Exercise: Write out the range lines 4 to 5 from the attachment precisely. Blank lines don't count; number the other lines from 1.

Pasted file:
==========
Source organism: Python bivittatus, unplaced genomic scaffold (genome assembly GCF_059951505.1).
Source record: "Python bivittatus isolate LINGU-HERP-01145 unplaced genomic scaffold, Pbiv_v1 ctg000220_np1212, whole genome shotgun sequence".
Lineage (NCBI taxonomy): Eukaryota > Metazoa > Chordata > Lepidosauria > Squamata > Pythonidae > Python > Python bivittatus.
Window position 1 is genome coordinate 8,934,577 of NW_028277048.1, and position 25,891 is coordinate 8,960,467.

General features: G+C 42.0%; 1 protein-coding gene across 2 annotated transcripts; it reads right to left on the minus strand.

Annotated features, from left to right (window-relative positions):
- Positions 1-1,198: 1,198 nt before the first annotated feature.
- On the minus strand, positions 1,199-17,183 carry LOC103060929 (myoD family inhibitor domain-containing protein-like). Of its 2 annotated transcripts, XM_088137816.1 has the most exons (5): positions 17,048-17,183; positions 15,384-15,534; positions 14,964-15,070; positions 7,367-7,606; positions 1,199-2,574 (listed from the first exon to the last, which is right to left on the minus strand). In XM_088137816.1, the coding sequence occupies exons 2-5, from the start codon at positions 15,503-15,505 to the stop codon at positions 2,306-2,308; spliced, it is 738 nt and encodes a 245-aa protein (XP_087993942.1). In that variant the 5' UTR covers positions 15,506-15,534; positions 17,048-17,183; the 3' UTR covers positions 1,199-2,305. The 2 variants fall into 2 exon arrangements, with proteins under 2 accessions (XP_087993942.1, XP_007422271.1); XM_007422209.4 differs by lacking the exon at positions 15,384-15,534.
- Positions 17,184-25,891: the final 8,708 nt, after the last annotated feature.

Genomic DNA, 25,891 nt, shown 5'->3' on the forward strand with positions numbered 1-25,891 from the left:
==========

Window position 1 is genome coordinate 8,934,577 of NW_028277048.1, and position 25,891 is coordinate 8,960,467.

General features: G+C 42.0%; 1 protein-coding gene across 2 annotated transcripts; it reads right to left on the minus strand.